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Documentary Review – The Beatles: Get Back

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The Beatles: Get Back is, quite simply, the edited highlights of The Beatles rehearsing for a new project centred on their latest album. After a disastrous tour of the Far East in 1966 and the infamous “we’re bigger than Jesus” kerfuffle they decided to give up touring and performing live. This leads to them developing their studio techniques, leading to more complex, sophisticated, and multi-layered tracks.

Now that the music is based around tapes and machines it meant that the band rarely get to actually perform together until, in 1968, they shoot a promo film for their new single, what the younglings would now think of as a music video. 

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For this film, they perform Hey Jude live to an audience and enjoy it so much that they decide to record their next album in front of a live audience, and, at the same time, make a live TV special. This means that the new album will need to avoid studio tricks like overdubs and tape loops.

Due to their heavy schedules with individual projects, there is a very limited window to produce, prepare, and perform the new material. They are offered Stage 1 at Twickenham studios for three weeks to act as a rehearsal space which could then be used for the performance proper. They have the studio from 2nd of January 1969 with a dress rehearsal set for the 18th and performances on the 19th and 20th.

Things don’t go to plan…

The Wild And Windy Night

The Beatles: Get Back starts off with a ten minute recap of the history of The Beatles using archive footage which we’ve all seen many times before.

Things like the Ed Sullivan introduction and the American interviewer unable to believe that they weren’t going to get a haircut. It’s amusing because their hair would be considered quite short and neat nowadays; I’m sure I’ve seen bobbies on the beat with longer hair! Then begins the rehearsals proper. 

There is a warning at the start regarding explicit language, mature themes, and smoking. It was the smoking one that amused me. Back then everyone smoked from about age ten! I wonder if I’ll see it totally disappearing before I do?

The plan was to film everything so that they could use bits in the TV special. That never happened but the film was kept somewhere until it was thrust into Peter Jackson’s grubby hands for him to do something with. What he did was some sort of, well, either science or magic… it’s hard to tell. What he actually did was take it down to Weta Digital where they set to doing the same sort of work that they did on the Imperial War Museum archive footage to make They Shall Not Grow Old.  Not so much of the colourisation was needed, but definitely tweaking the quality.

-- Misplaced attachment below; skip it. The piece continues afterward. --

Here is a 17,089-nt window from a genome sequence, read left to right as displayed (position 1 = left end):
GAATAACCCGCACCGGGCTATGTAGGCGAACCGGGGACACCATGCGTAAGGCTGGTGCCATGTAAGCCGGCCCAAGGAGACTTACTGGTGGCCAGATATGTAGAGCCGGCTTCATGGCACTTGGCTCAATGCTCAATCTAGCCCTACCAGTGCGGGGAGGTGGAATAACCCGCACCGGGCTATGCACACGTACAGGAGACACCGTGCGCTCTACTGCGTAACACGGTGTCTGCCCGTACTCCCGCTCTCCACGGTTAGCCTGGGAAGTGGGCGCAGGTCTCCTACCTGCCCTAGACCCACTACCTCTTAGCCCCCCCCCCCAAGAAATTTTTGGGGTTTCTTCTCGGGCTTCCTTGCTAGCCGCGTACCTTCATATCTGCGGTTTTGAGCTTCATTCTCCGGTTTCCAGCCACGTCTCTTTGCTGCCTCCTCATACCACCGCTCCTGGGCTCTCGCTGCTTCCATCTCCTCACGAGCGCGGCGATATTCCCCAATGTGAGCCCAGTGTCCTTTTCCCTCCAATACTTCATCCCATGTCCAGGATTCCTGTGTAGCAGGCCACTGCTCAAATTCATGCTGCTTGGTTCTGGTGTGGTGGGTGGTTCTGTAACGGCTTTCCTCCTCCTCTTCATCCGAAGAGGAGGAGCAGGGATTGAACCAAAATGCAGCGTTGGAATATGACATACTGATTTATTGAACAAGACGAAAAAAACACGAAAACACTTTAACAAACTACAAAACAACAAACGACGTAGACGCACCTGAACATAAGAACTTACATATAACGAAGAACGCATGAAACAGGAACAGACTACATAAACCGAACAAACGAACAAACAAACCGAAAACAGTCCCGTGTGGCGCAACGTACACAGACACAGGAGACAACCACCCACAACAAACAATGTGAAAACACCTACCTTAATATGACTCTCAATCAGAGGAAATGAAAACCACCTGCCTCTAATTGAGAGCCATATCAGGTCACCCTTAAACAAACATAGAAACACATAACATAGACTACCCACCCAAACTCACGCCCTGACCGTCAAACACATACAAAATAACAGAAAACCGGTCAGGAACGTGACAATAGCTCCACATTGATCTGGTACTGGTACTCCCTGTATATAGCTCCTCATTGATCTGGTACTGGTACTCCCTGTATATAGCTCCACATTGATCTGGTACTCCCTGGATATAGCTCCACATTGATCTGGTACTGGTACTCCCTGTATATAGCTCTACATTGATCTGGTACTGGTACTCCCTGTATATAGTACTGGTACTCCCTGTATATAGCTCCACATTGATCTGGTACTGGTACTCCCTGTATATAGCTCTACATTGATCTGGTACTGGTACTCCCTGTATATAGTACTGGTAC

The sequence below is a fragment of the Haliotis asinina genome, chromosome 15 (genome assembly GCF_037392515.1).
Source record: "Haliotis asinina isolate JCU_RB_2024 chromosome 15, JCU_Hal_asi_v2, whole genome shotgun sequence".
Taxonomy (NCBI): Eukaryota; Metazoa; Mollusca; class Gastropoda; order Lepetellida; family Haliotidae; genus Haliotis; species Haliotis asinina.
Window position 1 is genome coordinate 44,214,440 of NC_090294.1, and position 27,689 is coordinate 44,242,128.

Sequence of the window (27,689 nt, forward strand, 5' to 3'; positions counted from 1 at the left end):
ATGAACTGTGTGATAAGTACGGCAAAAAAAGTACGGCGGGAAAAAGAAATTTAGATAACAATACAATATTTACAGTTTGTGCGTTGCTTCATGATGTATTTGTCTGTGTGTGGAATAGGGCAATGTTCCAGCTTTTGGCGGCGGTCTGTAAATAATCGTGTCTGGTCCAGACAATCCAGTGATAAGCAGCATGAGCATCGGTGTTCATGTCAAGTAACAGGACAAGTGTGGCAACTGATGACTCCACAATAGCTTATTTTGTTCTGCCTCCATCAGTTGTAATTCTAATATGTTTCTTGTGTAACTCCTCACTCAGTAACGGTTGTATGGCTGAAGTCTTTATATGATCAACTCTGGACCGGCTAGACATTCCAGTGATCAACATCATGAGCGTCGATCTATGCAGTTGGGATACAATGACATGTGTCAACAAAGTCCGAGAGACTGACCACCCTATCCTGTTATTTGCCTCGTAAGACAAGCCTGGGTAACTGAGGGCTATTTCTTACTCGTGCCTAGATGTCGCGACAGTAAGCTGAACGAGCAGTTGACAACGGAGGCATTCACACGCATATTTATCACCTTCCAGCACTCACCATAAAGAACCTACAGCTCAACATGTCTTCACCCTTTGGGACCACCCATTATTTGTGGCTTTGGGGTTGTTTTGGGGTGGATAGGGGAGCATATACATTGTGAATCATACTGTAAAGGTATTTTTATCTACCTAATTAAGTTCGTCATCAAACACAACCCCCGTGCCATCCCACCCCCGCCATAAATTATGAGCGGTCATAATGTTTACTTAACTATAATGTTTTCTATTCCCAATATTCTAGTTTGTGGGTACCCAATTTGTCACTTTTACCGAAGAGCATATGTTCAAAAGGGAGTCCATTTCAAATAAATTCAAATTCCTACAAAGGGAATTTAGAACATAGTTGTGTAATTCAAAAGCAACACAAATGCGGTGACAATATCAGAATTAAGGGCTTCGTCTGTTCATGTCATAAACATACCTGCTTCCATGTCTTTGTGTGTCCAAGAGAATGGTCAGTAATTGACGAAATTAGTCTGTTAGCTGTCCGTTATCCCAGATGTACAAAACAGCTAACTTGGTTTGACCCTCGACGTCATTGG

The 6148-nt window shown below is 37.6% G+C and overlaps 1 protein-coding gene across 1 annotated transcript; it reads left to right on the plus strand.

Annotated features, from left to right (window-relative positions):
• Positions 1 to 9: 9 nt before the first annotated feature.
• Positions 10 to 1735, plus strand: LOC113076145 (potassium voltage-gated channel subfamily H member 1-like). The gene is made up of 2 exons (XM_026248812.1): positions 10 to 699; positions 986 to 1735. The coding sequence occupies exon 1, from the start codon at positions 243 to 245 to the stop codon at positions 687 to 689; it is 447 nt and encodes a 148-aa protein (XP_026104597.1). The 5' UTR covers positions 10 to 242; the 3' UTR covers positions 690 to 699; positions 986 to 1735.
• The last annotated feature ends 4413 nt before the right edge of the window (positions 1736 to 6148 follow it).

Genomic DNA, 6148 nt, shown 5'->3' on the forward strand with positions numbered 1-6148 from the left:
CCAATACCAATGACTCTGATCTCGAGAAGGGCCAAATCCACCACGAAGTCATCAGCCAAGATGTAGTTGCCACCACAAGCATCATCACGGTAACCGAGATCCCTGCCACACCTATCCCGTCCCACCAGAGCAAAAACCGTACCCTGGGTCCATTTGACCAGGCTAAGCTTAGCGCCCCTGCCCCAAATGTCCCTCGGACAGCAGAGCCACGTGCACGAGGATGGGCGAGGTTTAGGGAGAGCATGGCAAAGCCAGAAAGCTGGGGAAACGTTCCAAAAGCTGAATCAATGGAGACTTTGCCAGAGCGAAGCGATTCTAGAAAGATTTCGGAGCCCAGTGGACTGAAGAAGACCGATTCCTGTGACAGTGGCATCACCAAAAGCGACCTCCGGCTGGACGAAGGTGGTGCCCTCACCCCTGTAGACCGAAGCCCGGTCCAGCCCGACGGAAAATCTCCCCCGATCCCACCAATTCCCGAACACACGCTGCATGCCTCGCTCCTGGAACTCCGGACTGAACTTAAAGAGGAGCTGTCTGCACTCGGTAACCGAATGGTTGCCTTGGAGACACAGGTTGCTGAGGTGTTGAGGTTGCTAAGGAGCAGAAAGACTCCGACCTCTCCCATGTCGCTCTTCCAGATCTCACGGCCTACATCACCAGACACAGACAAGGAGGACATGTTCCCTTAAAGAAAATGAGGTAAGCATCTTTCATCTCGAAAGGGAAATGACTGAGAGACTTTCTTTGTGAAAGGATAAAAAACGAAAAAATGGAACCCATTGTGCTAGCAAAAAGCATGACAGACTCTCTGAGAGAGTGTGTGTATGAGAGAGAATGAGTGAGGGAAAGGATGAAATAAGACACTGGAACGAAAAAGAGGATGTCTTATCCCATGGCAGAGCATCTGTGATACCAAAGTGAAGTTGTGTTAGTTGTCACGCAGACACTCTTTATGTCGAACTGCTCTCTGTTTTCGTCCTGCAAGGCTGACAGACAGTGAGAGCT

You Looked At Me That’s All You Had To Do

And tweaked it is! The Beatles: Get Back looks as though it was filmed last week on digital equipment rather than in 1969 on film stock and left in a shed for fifty years. I’m guessing about the last bit but you know what I mean. It is absolutely pristine to the point of being able to read the lyrics scribbled out on sheets of paper dotted around.

The actual Let It Be album proved to be a bit of a disappointment and it’s not hard to see why. During the early sessions The Beatles spent a lot of time noodling around and playing old standards like The Harry Lime Theme, Rock And Roll Music, and Johnny B Goode. They go back to songs written years ago. One such was McCartney’s I Lost My Little Girl which he wrote when he was about fourteen. That never made it onto the final album but there is a recording of it during The Beatles: Get Back sessions.

There is a lot of friction/creative tension…whatever, it is on display in The Beatles: Get Back. In fact, the end of the first episode sees George Harrison leaving The Beatles and having to be talked into coming back. 

Also Yoko Ono does some screaming, which does make you wonder how she ever got involved with a musician. 

But it is fascinating to see the gestation of songs like Get Back, Let It Be, and The Long And Winding Road. Lyrics are developed, key changes are introduced, and arrangements are settled.  The original film shot ran to over sixty hours and there was a hundred and fifty hours of audio recorded. Little wonder then that the decision was taken to expand the original idea of a film to nearly eight hours of a mini-series.

Was it worth it? Depends what you think of The Beatles I suppose. If you’re not a fan then it could be quite tedious hearing them thrash out the lyrics to Get Back, but I found it fascinating.

Movie Grade: A+



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2 responses to “Documentary Review – The Beatles: Get Back”

  1. Now I can’t get *Get Back* out of my head. Thanks for that. 😉

  2. Rob Williams Avatar
    Rob Williams

    There are worse songs to have stuck in your head!

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